I have never known a good hunter who did not regularly take to the field in pursuit of small game. Nor have I met many people who don’t like the taste of well-prepared squirrel or rabbit.
In a survival situation, small game could provide fresh meat on a regular basis. But to be able to bring meat home constantly, you will need a good small game rifle and the skill of marksmanship.
I don’t recommend using your AK or your AR to take small game. These rifles should be used mainly for defense and perhaps the occasional dispatching of medium-sized game. To dispatch squirrel, rabbit and even woodchuck, you will need a .22LR, or possibly a .22WMR. I think of the .17 as more of a varmint round, and so I didn’t include that chambering in this article.
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Here are my personal favorite freezer-fillers for small game. Some are no longer produced but are available at pawn shops, gun shops, gun shows and good ol’ gunbroker.com.
1. Ruger 10-22
Retail: roughly $259 new
For over 50 years, the Ruger 10-22 has graced gun cabinets and pickup truck gun racks, and can be found slung across the shoulders of hunters from Maine to California as they head into the woods in pursuit of squirrel and rabbit. The 10-22’s reliability and accuracy are legendary, and there are more accessories for the rifle than Carter has liver pills. Offered chamberings include the venerable .22 long rifle, and the .22 WMR. The rifle feeds from a detachable 10-round magazine, and aftermarket large capacity magazines are also available. Millions have been built, and Ruger is still producing this iconic rimfire.
Note: I recommend a classic fixed stock rifle over the take-down variant, as there have been some reliability issues with the 10-22 takedown.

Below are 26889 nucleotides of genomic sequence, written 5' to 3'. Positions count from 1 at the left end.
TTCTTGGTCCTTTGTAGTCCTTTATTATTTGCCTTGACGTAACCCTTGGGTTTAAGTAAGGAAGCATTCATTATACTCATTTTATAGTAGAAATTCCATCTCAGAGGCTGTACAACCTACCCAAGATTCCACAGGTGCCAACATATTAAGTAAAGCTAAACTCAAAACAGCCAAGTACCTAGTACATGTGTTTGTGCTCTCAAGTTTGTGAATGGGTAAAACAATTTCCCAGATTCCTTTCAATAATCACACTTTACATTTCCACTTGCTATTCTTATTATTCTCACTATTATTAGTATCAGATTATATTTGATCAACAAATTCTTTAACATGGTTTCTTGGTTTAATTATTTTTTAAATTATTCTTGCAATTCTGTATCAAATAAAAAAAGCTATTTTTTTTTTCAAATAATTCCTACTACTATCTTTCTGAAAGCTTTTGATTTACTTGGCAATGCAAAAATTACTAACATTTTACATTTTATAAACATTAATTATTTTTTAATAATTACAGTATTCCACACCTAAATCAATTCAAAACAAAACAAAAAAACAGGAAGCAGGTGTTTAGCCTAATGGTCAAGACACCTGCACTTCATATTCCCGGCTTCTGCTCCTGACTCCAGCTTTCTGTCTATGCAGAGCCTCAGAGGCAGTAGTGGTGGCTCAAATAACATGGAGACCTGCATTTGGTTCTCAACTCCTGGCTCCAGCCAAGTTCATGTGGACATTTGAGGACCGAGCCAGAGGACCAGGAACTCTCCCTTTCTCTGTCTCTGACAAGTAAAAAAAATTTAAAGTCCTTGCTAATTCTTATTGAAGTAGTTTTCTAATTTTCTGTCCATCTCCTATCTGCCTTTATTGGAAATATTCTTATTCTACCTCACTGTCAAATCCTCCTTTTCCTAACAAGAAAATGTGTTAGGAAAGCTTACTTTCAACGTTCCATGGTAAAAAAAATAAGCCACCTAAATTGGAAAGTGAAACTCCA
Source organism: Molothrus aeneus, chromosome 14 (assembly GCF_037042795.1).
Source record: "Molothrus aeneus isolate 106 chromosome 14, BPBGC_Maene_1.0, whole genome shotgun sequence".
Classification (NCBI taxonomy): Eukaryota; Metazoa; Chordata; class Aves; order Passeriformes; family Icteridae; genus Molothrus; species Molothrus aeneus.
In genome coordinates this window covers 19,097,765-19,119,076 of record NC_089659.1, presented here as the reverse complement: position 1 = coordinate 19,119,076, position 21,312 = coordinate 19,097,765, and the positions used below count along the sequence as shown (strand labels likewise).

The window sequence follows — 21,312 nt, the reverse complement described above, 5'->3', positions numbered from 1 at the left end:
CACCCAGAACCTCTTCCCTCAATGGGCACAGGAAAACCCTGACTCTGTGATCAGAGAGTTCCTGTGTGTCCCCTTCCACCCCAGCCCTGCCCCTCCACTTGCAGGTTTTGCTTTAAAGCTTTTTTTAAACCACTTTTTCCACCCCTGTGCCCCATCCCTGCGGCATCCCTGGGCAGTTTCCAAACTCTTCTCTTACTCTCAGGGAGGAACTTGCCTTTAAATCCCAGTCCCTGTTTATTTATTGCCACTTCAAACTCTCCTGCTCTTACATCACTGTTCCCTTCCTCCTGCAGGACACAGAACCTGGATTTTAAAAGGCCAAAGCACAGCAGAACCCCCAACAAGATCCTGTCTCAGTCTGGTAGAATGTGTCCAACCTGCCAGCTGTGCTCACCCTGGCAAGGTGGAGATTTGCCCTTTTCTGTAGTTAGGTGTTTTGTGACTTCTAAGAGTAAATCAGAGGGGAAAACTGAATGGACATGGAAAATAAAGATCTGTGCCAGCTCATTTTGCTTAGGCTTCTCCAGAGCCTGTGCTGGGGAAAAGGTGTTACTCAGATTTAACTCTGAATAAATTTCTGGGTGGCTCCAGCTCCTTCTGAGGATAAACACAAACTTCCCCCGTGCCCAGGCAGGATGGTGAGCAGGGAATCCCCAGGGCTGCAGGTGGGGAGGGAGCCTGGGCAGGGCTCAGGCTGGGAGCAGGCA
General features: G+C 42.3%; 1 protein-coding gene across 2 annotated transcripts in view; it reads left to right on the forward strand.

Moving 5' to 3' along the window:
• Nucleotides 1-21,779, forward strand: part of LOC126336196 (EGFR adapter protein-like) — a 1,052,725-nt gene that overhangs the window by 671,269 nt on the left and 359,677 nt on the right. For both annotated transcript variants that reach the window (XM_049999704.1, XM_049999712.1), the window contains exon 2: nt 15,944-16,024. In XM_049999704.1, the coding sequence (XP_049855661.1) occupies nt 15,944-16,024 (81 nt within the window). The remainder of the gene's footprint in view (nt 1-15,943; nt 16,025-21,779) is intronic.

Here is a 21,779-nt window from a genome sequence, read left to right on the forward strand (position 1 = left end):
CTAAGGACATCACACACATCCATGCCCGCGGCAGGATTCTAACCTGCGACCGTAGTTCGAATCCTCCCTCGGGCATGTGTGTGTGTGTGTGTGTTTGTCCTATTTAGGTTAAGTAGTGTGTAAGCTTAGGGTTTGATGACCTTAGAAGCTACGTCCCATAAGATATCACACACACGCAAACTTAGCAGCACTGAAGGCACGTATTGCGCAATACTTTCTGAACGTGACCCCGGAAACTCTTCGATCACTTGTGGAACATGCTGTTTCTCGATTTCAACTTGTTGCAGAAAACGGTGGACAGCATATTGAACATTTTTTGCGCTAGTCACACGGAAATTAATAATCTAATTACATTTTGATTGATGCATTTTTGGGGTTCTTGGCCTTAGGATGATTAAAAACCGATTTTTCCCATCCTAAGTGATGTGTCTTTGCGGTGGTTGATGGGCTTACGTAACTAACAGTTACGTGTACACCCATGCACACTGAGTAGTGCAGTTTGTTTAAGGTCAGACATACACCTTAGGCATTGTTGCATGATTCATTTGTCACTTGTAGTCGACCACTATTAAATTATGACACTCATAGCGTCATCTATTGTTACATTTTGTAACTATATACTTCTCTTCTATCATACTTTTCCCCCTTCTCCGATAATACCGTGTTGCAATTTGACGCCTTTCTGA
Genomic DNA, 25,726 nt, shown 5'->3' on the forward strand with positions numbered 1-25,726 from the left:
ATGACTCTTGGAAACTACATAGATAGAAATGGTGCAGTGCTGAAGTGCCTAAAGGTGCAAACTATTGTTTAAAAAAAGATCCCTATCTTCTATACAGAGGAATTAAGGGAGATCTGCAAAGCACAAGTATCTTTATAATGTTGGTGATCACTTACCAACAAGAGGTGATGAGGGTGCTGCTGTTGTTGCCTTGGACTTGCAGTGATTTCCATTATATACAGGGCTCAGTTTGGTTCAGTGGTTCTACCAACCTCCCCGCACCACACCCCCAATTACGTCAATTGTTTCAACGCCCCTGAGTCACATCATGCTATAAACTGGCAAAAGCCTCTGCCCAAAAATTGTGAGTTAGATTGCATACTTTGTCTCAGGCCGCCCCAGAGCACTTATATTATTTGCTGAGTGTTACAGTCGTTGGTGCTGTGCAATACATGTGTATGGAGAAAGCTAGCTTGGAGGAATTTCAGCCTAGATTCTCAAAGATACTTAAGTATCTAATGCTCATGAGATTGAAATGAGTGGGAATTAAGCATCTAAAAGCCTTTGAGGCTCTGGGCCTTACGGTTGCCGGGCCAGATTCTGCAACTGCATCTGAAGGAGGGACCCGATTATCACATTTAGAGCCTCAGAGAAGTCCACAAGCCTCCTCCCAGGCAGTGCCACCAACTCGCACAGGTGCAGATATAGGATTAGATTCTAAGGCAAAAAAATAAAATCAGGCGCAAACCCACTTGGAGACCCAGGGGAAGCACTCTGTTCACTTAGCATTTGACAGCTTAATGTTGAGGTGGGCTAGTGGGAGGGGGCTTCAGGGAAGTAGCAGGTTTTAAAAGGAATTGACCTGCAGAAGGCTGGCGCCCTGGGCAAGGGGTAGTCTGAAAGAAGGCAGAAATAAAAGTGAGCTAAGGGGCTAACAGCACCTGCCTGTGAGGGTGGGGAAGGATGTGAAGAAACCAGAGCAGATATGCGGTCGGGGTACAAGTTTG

2. Marlin Model 60
Retail: roughly $160 new
The main competitor to the Ruger 10-22. The Marlin 60 has outsold its Ruger counterpart by millions of rifles across the world, becoming arguably the most popular semi-auto rimfire across the globe. The rifle feeds from a 14-round tubular magazine that is situated directly under the barrel. I have found that the model 60 is more affordable than the 10-22, but does not have the same reliability. However, you won’t be fighting a war with it, and most hunters can deal with the rare jam of failure to fire that occasionally happens with this rifle. The accuracy is good, as is the quality of build. You will also be able to find a Marlin 60 for much cheaper prices than you ever will a Ruger, often around $70-100 cheaper.
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3. Remington 572
Retail: roughly $570
The iconic pump rimfire has been produced by Remington since 1952. The fire is utterly reliable, quick to point, and fast. Not as fast as a semi-auto, though much faster than any bolt-action rimfire commonly used to hunt with. Quality is superb, and as the saying goes, you will get what you pay for. I have found these rifles to be some of the best rimfire firearms in the world. They do weigh more than many of their competitors, but if you are blessed enough to have one in your gun safe I doubt very much you will mind. The rifle has a capacity for 15 rounds, and feeds from a tubular magazine.
4. Marlin 25 M/N
Though out of production now, the Marlin 25 was a solid bolt action offered in the .22WMR (25M), or .22LR (25N). The rifle fed from a detachable magazine and is utterly reliable. I hunted squirrels and small game for years with a Model 25M until I traded the rifle. I still bitterly regret that decision. I have shot more centers out of targets at 50 yards with a model 25 than I have just about any other firearm out there.
5. Mossberg 802
Retail: roughly $150-170
Mossberg’s economical rimfire bolt gun. Reliable, accurate and cheap. What more could a shooter want? This rifle is easy to obtain both new and used, and is quickly becoming one of the more popular small game and plinking firearms out there. If you are on a budget, look no further than the 802.
What rifle would you add to this list? Share your thoughts in the section below:
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